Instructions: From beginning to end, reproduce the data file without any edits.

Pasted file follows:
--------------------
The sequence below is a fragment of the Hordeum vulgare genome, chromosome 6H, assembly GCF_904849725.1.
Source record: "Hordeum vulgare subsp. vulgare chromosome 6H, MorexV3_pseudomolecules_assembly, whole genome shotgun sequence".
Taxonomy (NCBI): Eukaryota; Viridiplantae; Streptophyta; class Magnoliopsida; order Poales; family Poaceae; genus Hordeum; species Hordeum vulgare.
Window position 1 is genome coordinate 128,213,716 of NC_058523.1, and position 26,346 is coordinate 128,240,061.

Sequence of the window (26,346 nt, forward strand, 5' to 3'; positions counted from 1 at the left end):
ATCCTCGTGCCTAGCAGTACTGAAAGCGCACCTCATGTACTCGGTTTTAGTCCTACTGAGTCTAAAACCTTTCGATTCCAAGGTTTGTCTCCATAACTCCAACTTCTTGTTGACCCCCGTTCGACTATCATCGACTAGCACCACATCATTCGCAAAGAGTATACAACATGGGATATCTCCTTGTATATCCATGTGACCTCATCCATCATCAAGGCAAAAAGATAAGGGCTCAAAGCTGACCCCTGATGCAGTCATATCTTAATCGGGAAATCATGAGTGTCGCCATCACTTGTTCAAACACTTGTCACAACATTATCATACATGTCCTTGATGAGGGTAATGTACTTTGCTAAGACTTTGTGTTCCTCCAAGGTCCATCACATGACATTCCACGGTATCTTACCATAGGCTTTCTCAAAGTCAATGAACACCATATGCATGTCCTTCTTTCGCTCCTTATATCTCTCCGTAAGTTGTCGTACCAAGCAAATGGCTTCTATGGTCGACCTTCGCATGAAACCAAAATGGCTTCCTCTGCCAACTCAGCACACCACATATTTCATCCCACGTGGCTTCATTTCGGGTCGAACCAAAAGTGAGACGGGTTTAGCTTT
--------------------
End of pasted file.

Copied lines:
The sequence below is a fragment of the Hordeum vulgare genome, chromosome 6H, assembly GCF_904849725.1.
Source record: "Hordeum vulgare subsp. vulgare chromosome 6H, MorexV3_pseudomolecules_assembly, whole genome shotgun sequence".
Taxonomy (NCBI): Eukaryota; Viridiplantae; Streptophyta; class Magnoliopsida; order Poales; family Poaceae; genus Hordeum; species Hordeum vulgare.
Window position 1 is genome coordinate 128,213,716 of NC_058523.1, and position 26,346 is coordinate 128,240,061.

Sequence of the window (26,346 nt, forward strand, 5' to 3'; positions counted from 1 at the left end):
ATCCTCGTGCCTAGCAGTACTGAAAGCGCACCTCATGTACTCGGTTTTAGTCCTACTGAGTCTAAAACCTTTCGATTCCAAGGTTTGTCTCCATAACTCCAACTTCTTGTTGACCCCCGTTCGACTATCATCGACTAGCACCACATCATTCGCAAAGAGTATACAACATGGGATATCTCCTTGTATATCCATGTGACCTCATCCATCATCAAGGCAAAAAGATAAGGGCTCAAAGCTGACCCCTGATGCAGTCATATCTTAATCGGGAAATCATGAGTGTCGCCATCACTTGTTCAAACACTTGTCACAACATTATCATACATGTCCTTGATGAGGGTAATGTACTTTGCTAAGACTTTGTGTTCCTCCAAGGTCCATCACATGACATTCCACGGTATCTTACCATAGGCTTTCTCAAAGTCAATGAACACCATATGCATGTCCTTCTTTCGCTCCTTATATCTCTCCGTAAGTTGTCGTACCAAGCAAATGGCTTCTATGGTCGACCTTCGCATGAAACCAAAATGGCTTCCTCTGCCAACTCAGCACACCACATATTTCATCCCACGTGGCTTCATTTCGGGTCGAACCAAAAGTGAGACGGGTTTAGCTTT